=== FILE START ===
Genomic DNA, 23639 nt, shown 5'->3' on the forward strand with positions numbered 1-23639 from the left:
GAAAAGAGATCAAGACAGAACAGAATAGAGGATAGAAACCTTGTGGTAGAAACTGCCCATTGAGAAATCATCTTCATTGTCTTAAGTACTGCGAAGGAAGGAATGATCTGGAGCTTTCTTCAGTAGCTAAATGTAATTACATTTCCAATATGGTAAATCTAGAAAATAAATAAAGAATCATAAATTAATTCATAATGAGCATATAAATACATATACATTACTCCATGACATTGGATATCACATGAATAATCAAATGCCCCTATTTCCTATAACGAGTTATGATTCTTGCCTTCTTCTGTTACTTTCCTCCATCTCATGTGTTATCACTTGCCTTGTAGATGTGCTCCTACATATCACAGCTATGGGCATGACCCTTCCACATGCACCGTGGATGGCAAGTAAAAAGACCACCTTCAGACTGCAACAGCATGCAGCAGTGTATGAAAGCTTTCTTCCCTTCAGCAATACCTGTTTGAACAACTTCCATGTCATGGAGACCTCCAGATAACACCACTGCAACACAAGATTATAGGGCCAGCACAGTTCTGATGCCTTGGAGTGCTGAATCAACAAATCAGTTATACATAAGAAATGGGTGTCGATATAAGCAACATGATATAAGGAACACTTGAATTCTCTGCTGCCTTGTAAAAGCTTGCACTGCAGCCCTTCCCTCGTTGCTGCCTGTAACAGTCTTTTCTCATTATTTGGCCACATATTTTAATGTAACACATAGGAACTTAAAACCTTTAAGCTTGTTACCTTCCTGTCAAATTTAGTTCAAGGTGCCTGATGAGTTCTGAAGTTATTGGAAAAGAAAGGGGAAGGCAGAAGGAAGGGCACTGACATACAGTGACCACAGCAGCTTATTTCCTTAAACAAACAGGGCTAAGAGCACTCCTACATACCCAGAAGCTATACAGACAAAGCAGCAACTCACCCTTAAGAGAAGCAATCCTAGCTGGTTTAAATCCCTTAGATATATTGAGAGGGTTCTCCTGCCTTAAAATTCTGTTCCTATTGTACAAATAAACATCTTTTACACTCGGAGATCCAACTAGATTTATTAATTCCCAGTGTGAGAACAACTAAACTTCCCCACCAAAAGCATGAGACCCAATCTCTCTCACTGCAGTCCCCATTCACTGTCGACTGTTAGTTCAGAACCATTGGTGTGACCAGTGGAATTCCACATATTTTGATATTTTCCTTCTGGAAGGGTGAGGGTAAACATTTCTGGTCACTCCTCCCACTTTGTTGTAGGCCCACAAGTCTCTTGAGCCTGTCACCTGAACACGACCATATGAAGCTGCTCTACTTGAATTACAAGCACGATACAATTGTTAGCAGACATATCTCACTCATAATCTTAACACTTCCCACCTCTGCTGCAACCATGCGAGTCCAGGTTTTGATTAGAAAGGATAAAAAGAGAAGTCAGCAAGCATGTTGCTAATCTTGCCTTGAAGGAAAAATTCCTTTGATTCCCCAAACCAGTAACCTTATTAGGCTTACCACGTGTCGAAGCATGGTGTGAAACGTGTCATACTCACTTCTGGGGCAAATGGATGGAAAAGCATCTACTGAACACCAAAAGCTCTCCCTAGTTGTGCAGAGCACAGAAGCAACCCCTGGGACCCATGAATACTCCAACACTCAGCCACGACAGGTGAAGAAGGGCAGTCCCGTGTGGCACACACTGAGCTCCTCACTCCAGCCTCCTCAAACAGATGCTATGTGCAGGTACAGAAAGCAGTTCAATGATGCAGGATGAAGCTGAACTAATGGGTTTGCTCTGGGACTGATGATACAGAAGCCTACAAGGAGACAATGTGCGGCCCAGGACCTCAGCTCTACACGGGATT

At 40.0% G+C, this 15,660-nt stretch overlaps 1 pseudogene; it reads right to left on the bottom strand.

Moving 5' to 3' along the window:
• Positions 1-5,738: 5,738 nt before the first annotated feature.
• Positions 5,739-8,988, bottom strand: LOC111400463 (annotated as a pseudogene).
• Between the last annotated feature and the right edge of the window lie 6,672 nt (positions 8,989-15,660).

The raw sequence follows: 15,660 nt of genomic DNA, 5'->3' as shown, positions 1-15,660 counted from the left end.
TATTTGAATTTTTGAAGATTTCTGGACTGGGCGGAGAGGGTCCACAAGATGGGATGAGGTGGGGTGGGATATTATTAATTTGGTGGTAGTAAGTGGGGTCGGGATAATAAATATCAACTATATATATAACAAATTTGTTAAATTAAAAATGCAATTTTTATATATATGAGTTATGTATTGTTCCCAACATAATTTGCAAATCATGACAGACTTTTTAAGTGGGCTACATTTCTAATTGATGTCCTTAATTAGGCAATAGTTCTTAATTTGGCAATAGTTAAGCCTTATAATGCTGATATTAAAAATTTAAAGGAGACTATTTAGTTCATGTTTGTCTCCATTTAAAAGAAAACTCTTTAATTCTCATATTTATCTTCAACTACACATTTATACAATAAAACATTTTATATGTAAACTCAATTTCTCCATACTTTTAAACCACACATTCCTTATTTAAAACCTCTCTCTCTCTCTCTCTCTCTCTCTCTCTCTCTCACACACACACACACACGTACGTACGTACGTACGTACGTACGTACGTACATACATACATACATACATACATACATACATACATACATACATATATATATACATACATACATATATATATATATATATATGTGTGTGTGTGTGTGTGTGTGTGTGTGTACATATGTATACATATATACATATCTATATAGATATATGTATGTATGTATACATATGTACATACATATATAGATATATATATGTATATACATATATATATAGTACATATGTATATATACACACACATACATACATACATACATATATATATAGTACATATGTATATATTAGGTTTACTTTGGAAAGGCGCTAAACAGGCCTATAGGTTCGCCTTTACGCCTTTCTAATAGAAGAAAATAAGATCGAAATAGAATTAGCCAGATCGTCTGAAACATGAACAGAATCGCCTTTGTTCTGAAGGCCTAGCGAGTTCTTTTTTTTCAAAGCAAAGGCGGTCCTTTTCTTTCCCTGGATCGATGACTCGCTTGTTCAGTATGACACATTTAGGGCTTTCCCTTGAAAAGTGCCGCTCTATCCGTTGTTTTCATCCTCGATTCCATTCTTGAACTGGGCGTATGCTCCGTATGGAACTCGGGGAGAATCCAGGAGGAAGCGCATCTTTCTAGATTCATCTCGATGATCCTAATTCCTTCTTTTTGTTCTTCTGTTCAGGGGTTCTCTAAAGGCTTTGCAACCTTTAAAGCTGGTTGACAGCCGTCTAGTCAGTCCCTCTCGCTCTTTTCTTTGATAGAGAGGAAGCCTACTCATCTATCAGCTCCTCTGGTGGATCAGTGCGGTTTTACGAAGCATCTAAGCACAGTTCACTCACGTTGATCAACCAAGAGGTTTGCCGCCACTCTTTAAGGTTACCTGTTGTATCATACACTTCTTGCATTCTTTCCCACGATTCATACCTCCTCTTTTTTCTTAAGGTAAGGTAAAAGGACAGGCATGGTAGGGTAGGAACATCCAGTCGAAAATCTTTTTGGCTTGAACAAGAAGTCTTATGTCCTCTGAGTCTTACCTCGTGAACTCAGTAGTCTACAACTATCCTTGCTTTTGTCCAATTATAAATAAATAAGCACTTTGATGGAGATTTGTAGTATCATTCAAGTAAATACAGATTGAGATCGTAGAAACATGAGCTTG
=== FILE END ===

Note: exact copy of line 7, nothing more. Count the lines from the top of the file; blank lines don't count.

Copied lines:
• Between the last annotated feature and the right edge of the window lie 6,672 nt (positions 8,989-15,660).